54 comments, Last at 15 Feb 2013, 6:05am

1 Re: Four Downs: NFC North

Stafford also has astoundingly quick feet and surprisingly good pocket presence. His Manning-esque ability to evade pressure contributed greatly to an impressive 10th-ranked Adjusted Sack Rate for the Lions offense.

Ben Muth had a different view on his twitter, saying Stafford didn't do his offensive line many favors.

Personally, he didn't strike me as particularly good or bad. When you can just heave a pass in the general direction of Calvin Johnson as soon as reaching your drop, it tends to help these things.

10 Re: Four Downs: NFC North

PLEASE STOP ALL THE>>>>>>>BECAUSE OF CALVIN STAFFORD LOOKS GOOD.......He threw more touchdown passes NOT to Calvin than most other qb's in the league threw all year long to their whole team including their number one target.

13 Re: Four Downs: NFC North

And you don't think all the extra attention Johnson draws makes it easier to complete passes to the other guys? Why do you think Kevin Walter's per target production fell off a cliff this year?

19 Re: Four Downs: NFC North

I suspect the Lions' complete inability to run the ball offset some of the benefits of the Calvin Johnson Effect. When you can afford to run a nickel/dime full-time, you can afford that extra DB on Johnson.

22 Re: Four Downs: NFC North

And Johnson had by far his best season with a healthy Stafford throwing him the ball for 16 games.

Obviously Johnson helps Stafford, but a lot of that cuts both ways. If you take away Johnson would Stafford still throw for 5,000+ yards and 42 TDs? No. But then again, only Brees and Brady threw for that many yards last year.

23 Re: Four Downs: NFC North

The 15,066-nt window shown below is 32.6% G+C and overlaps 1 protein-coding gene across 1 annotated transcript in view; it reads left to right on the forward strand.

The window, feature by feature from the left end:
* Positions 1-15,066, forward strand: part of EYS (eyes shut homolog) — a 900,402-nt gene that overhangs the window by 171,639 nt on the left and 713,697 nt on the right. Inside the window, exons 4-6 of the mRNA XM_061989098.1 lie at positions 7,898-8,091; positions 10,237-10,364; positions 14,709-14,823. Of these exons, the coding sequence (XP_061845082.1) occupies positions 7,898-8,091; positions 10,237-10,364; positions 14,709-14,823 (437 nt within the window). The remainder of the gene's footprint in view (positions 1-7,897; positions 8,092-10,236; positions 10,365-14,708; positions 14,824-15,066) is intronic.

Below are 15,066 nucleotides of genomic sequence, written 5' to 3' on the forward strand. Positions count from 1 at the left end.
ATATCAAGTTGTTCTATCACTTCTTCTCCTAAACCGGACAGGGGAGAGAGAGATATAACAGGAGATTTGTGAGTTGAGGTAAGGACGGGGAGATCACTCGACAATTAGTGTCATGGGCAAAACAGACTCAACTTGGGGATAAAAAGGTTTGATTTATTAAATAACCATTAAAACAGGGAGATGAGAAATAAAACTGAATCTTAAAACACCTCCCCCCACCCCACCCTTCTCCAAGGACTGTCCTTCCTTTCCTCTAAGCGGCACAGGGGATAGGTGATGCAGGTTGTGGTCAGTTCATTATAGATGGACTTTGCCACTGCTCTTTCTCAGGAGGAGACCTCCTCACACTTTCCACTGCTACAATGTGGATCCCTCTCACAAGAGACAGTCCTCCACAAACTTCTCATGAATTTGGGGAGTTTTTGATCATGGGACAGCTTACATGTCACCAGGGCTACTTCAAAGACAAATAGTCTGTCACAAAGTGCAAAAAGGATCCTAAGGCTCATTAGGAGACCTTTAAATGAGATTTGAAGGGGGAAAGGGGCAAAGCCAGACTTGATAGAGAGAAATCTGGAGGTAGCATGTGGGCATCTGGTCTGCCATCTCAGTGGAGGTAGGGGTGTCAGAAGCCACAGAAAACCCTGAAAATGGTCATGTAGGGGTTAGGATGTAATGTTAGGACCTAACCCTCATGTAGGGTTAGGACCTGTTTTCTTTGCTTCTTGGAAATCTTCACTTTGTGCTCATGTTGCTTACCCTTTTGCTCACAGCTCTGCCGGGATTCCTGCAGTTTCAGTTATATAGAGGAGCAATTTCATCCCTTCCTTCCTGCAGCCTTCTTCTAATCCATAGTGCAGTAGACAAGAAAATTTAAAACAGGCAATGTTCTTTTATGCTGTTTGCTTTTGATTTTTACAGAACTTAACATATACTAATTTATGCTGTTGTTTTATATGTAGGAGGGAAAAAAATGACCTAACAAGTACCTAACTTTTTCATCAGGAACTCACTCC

Sure, a healthy Stafford is a clearly above average quarterback, and a vast improvement on anyone else Johnson has ever played with. But to me this is more Moss and Culpepper than Harrison and Manning.

24 Re: Four Downs: NFC North

If you want to use the Moss constant, the endpoints are probably Culpepper/Moss on one end and Brady/Moss on the other. Stafford/Johnson is, to me, clearly within that bracket, but I would argue that I think they're closer to the high end than to the low end.

Time will tell. I'm a Lions fan and even I still forget from time to time that Stafford is only 23.

14 Re: Four Downs: NFC North

I think the truth is probably somewhere between those opinions. Yes, having Megatron as an "outlet" is an asset that few QBs can match, but nearly 80% of Stafford's passes went elsewhere. Yes, Stafford's ability to avoid pressure has improved, but I don't think it yet approaches either Manning. (NY's ASR was several points better than Detroit's.)

I believe that in the offseason, Stafford got two pieces of advice: build strength and stop holding the ball forever. I think the first was evident in his ability to finish the season despite taking some pretty hard hits (IIRC, he sat out only one play after a hit; I believe Hill had exactly one attempt and I don't remember Stanton ever seeing playing time). The second was most evident in the first couple of games: there were plays where Stafford was dumping the ball almost immediately ... as we would see later, this was a necessary skill to have, given the inability of Backus and Cherilus to block speed rushers, but early on, it was as if the emphasis was first on remembering to get rid of the ball, and once that was demonstrated, on finding outlet receivers.

I would guess that as the season went along and Stafford became more effective, he probably regressed a bit. There were certainly plays I charted where he seemed to ignore the fact that the protection was breaking down. On the other hand, obviously there were a number of situations where simply getting rid of the ball was not an option (that happens when you keep digging yourselves 20-point holes), and while the RBs did a nice job with screens and dump-offs, Pettigrew was remarkably ineffective and yet was the target on a significant number of plays (126, while posting a negative DVOA), so it's also possible that when Megatron was "covered", if Stafford couldn't see his RB, he felt like he needed something more and would hold the ball.

That may have been a problem earlier in the season. Later, as Young was a bigger part of the offense, I think there were more viable options ... but then that would probably have led, again, to a regression toward holding the ball longer, even if it was justifiable in certain situations.